So many times my prayers do not reflect a grateful heart, but a needy one. Giving thanks is easy in those miraculous moments, and those special times of reflection and rejoicing. It is not so easy during times of stress, suffering, and waiting.
God blesses those who are “poor in spirit”; he is close to the broken-hearted, the weary, and the afflicted. Yet he asks us to give thanks always and in all circumstances. Many people see this as unreasonable, egotistical, and tyrannical on the part of God– that somehow, he needs our constant and abject praise. But what if this command is for OUR benefit?
IN everything– Not for everything. We don’t thank God FOR the death of a loved one, or the loss of a home, or an injustice done to us. But we can and should thank God for being sovereign throughout all the circumstances of life; for conquering death, for providing help and hope in our times of need; for promising both justice when we have been wronged, and grace when we have been unjust in our turn. There is never a time when we CANNOT be thankful–though there are many times when it is difficult, or when we choose not look beyond our pain.
EVERYTHING–Not just the “big” things– everything. We can be thankful for teeth, for dishes to wash, for traffic, for the way the moon hangs in the misty darkness, for a puppy’s eager greeting, for finally understanding our math homework, for the memory of a loved one, for the song that keeps playing in our head. Sometimes it’s not the actual thing, but what it represents that causes gratitude to well up and turn our hearts back to God. If we wait for “something to be thankful for”, we’ll often miss those things right in front of us.
GIVE– Giving thanks is an action, not just a reaction. It is a choice; a mindset. We learn to say “Thank you” as children. Our parents pound it into our training as “etiquette” or “manners”, but everyone can tell when a thank you is genuine. Saying “Thanks” is not the same as giving Thanks. Actions speak much louder than mere words, and our choices in the moment are a reflection of our true character and not just “good training.”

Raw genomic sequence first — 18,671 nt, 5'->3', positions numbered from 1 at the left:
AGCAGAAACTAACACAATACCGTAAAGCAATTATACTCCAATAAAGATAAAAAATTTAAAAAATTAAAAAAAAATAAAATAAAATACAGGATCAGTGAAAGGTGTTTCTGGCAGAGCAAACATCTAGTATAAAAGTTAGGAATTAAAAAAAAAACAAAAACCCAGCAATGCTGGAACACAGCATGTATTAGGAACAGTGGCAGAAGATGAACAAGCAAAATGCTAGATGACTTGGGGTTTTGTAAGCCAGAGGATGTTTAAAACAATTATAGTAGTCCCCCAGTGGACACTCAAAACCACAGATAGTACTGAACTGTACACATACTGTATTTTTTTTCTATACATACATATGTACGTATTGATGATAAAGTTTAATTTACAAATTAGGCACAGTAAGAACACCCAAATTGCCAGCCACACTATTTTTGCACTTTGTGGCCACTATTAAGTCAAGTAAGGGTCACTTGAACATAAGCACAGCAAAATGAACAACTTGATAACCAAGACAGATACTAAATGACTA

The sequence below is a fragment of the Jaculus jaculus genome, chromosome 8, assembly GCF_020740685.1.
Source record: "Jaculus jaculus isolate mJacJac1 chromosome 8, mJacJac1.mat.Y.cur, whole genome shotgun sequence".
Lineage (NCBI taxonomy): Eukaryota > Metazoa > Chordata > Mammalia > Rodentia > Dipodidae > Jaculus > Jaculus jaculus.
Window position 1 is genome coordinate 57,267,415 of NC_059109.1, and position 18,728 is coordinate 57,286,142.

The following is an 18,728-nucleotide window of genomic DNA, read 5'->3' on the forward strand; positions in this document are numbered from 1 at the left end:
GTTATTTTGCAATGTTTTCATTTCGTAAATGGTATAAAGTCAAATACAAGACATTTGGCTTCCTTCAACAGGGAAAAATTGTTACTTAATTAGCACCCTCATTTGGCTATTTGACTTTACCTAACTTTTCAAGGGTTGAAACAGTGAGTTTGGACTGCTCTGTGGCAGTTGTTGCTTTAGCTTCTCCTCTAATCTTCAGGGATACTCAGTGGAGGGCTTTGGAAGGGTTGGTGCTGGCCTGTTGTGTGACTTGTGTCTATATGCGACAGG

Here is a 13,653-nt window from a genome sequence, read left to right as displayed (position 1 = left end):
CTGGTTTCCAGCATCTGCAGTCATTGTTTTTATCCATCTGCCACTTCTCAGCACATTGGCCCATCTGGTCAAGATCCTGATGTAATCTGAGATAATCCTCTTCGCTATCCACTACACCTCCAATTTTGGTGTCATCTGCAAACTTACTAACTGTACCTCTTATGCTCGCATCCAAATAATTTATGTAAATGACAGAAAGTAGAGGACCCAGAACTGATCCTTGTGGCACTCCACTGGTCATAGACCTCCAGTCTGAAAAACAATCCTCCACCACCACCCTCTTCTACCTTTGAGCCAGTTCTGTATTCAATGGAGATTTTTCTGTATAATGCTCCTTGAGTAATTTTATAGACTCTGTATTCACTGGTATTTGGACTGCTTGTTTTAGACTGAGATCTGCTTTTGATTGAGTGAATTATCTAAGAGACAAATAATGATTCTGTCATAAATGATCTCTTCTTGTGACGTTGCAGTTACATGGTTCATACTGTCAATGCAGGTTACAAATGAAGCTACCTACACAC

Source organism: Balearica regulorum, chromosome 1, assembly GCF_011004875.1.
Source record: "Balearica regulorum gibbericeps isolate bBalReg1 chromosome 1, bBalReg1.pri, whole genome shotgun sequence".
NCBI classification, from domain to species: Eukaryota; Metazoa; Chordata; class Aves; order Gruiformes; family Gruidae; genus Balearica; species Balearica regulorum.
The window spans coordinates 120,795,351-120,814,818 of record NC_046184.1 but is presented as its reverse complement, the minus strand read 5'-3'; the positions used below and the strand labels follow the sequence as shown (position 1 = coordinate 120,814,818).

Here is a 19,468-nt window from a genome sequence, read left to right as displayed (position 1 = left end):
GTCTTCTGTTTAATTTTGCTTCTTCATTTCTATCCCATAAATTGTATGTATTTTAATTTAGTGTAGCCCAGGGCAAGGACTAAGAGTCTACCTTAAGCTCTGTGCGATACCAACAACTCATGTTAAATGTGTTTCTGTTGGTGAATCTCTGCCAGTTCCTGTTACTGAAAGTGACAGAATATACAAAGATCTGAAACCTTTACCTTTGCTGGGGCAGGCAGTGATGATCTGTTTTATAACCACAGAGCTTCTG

THANKS– not just the word, but the concept. Even in my neediest moments, as I pour out a suffering, exhausted, wounded, and broken heart, I do so because I have a God who is THERE– a God who listens, who cares, who never leaves me alone and hopeless. I may feel overwhelmed, abandoned, even battered in those moments. But those awful moments do not define my life, nor do they characterize my walk with God.
This morning, I woke up–a small and underappreciated miracle– I am alive! I opened my eyes– I can see! I looked up and saw a roof over my head–I have shelter! I turned over and got out of bed– I can move! I have a bed, mattress, pillows, sheets…a bedroom! I brushed my teeth and washed my face– running water! Teeth! A toothbrush! A wash cloth! Skin! A bathroom–indoor plumbing! I saw a stack of bills on the table– I have electricity! Heat and air conditioning! A table! Money to pay bills!…I’m writing this on a computer with wireless internet in my apartment! All these things are precious gifts from God. I can be grateful, and give Him the thanks He deserves, or I can choose to ignore the blessings, or take the credit myself.
And what if I wake up tomorrow and I can’t see? What if my blessings all disappear– no house, no running water, no food or internet; no money, no family? Giving thanks is still a choice. I can choose to be thankful for who God is, and for what he has chosen to give me– or I can choose to be angry and envious and bitter. Some of the most grateful people I have ever met are those who have struggled with difficult circumstances– poverty, pain, loss, injustice–and yet they have chosen to look beyond those circumstances to give praise to God. Some of the most miserable people I’ve met are those who choose to look at their blessings with contempt; those who deny God’s goodness and choose to see only what they want but don’t have.
Our community experienced flooding recently– some people were inconvenienced by roads washed out or events cancelled. Others experienced leaky roofs, flooded basements, or soggy yards and drives. A few lost their homes and cars, or businesses. In all of this, we’ve seen much to make us sad, scared, and frustrated. But there is also much for which to be grateful– a caring and generous community willing to pull together to help our neighbors– clothing donated, homes opened up, meals provided, and people rescued. We don’t ignore the loss and hurt, but we are strengthened in hope when we look up and over the waters to see that God is still in control of our future, and that he is with us in our present struggles.
And in everything, we will give thanks. And I’m so grateful that we can offer prayers of praise, of petition, of pain; prayers for people and places and priorities; prayers in the flood, in the cleanup, and in the rebuilding.